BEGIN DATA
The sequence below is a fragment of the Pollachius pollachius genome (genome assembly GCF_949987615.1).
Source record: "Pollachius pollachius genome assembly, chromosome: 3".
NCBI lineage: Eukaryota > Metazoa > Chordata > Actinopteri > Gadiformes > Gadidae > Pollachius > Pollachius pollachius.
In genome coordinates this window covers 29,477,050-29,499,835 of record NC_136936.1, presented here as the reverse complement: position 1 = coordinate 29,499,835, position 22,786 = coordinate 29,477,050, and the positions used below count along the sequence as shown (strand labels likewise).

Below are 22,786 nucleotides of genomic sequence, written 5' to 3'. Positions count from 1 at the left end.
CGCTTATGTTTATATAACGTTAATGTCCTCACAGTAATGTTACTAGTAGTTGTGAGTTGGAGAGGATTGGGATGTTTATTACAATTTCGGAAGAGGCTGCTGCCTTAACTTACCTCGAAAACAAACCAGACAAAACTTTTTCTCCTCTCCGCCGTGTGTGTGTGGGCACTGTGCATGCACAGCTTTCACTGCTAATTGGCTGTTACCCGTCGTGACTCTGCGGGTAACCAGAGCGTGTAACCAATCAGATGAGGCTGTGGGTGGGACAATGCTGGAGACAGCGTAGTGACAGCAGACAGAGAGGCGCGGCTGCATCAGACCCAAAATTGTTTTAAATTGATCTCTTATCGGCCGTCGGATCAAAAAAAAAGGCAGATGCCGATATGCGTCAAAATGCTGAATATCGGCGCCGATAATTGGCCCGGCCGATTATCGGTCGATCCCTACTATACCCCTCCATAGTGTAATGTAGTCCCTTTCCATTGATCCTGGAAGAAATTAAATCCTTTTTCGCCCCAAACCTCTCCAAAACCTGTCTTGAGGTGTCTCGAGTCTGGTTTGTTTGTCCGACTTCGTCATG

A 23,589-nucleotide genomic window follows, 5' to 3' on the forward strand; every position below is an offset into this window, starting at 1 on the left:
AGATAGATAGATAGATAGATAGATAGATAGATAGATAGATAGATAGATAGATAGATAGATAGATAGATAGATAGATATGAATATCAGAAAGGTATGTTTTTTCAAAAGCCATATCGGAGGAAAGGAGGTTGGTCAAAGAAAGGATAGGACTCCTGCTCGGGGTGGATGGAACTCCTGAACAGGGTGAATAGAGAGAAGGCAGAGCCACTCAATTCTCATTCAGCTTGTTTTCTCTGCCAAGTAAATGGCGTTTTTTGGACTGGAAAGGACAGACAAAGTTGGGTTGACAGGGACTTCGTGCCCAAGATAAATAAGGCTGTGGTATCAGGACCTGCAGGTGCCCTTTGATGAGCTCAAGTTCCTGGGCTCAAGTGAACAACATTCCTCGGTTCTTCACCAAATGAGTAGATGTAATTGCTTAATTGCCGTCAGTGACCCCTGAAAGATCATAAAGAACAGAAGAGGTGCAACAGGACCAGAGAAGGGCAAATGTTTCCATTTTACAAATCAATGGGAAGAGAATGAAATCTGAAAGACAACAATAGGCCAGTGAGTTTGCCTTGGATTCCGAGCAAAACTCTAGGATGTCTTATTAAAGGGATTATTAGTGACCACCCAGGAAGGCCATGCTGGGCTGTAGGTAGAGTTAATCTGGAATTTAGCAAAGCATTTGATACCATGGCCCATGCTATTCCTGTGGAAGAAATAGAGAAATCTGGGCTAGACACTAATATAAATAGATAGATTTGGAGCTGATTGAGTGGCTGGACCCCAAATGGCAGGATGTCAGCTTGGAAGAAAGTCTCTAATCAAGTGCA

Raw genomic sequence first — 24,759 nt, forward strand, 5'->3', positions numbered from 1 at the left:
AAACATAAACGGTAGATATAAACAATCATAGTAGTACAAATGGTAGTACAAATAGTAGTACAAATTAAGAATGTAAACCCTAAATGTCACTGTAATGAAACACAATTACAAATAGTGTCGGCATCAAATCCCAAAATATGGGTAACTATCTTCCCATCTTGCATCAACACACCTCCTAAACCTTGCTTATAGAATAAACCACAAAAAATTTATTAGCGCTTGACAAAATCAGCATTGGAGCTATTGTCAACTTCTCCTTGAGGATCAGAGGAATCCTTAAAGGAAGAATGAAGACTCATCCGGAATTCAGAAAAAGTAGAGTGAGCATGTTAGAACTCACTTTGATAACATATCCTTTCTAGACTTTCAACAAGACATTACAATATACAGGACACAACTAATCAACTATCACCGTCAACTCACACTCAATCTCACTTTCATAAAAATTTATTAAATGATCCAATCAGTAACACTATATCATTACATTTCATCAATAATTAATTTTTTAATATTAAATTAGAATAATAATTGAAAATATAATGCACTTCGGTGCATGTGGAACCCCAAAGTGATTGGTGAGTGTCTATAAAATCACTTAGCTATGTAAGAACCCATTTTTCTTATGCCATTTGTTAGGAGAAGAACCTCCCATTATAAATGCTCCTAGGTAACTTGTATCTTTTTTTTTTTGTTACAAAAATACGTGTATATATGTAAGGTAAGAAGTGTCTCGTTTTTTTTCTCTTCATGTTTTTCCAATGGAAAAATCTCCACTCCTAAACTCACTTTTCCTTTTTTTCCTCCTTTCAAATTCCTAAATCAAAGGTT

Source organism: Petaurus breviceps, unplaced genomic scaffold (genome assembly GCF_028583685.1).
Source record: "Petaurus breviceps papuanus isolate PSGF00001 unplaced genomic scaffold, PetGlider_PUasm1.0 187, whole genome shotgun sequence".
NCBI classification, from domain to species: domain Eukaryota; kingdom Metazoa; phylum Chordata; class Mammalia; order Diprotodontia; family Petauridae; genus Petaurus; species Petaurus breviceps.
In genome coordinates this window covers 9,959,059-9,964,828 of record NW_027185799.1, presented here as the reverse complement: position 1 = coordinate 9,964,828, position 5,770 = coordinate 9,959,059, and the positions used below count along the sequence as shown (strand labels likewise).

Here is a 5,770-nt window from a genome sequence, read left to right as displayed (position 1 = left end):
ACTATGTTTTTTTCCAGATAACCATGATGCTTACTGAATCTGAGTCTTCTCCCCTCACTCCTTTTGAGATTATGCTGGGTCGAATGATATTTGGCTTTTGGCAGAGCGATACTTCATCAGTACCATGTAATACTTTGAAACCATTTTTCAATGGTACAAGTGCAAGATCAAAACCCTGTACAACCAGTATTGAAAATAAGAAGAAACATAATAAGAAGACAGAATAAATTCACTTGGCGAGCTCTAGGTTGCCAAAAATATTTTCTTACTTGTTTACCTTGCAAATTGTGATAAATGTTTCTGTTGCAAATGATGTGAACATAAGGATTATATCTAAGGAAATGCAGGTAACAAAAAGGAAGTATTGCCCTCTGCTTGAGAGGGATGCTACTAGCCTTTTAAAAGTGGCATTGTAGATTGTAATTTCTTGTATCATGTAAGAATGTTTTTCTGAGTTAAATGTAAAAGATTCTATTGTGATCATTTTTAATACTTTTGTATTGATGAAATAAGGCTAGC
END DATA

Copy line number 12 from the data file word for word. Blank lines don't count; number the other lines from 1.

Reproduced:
Source record: "Petaurus breviceps papuanus isolate PSGF00001 unplaced genomic scaffold, PetGlider_PUasm1.0 187, whole genome shotgun sequence".